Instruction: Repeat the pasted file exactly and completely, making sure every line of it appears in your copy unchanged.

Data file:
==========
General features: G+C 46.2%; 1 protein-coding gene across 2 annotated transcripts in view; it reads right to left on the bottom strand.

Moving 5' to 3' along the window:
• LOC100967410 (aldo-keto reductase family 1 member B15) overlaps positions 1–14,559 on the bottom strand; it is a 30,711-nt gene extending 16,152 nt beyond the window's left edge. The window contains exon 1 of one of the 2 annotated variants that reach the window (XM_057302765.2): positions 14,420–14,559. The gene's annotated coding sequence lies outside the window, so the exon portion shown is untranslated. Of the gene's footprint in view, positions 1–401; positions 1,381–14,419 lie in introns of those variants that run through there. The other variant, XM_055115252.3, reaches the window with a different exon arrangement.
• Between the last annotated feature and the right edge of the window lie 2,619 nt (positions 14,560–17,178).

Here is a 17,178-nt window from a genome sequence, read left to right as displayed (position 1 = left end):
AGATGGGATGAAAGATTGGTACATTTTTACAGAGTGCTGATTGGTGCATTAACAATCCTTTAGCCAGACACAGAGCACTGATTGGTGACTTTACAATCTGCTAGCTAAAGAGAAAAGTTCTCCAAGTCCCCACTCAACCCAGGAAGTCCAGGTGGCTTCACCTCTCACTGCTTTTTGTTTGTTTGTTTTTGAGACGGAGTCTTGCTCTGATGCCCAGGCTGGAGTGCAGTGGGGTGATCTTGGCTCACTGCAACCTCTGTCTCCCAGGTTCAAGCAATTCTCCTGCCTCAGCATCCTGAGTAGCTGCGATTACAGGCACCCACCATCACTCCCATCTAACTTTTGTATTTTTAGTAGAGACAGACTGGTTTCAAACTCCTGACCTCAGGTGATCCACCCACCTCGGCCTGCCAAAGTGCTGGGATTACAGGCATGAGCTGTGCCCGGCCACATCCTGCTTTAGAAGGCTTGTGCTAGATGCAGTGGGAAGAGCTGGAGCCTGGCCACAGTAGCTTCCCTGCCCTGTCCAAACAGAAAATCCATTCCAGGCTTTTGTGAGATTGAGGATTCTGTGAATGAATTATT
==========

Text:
General features: G+C 46.2%; 1 protein-coding gene across 2 annotated transcripts in view; it reads right to left on the bottom strand.

Moving 5' to 3' along the window:
• LOC100967410 (aldo-keto reductase family 1 member B15) overlaps positions 1–14,559 on the bottom strand; it is a 30,711-nt gene extending 16,152 nt beyond the window's left edge. The window contains exon 1 of one of the 2 annotated variants that reach the window (XM_057302765.2): positions 14,420–14,559. The gene's annotated coding sequence lies outside the window, so the exon portion shown is untranslated. Of the gene's footprint in view, positions 1–401; positions 1,381–14,419 lie in introns of those variants that run through there. The other variant, XM_055115252.3, reaches the window with a different exon arrangement.
• Between the last annotated feature and the right edge of the window lie 2,619 nt (positions 14,560–17,178).

Here is a 17,178-nt window from a genome sequence, read left to right as displayed (position 1 = left end):
AGATGGGATGAAAGATTGGTACATTTTTACAGAGTGCTGATTGGTGCATTAACAATCCTTTAGCCAGACACAGAGCACTGATTGGTGACTTTACAATCTGCTAGCTAAAGAGAAAAGTTCTCCAAGTCCCCACTCAACCCAGGAAGTCCAGGTGGCTTCACCTCTCACTGCTTTTTGTTTGTTTGTTTTTGAGACGGAGTCTTGCTCTGATGCCCAGGCTGGAGTGCAGTGGGGTGATCTTGGCTCACTGCAACCTCTGTCTCCCAGGTTCAAGCAATTCTCCTGCCTCAGCATCCTGAGTAGCTGCGATTACAGGCACCCACCATCACTCCCATCTAACTTTTGTATTTTTAGTAGAGACAGACTGGTTTCAAACTCCTGACCTCAGGTGATCCACCCACCTCGGCCTGCCAAAGTGCTGGGATTACAGGCATGAGCTGTGCCCGGCCACATCCTGCTTTAGAAGGCTTGTGCTAGATGCAGTGGGAAGAGCTGGAGCCTGGCCACAGTAGCTTCCCTGCCCTGTCCAAACAGAAAATCCATTCCAGGCTTTTGTGAGATTGAGGATTCTGTGAATGAATTATT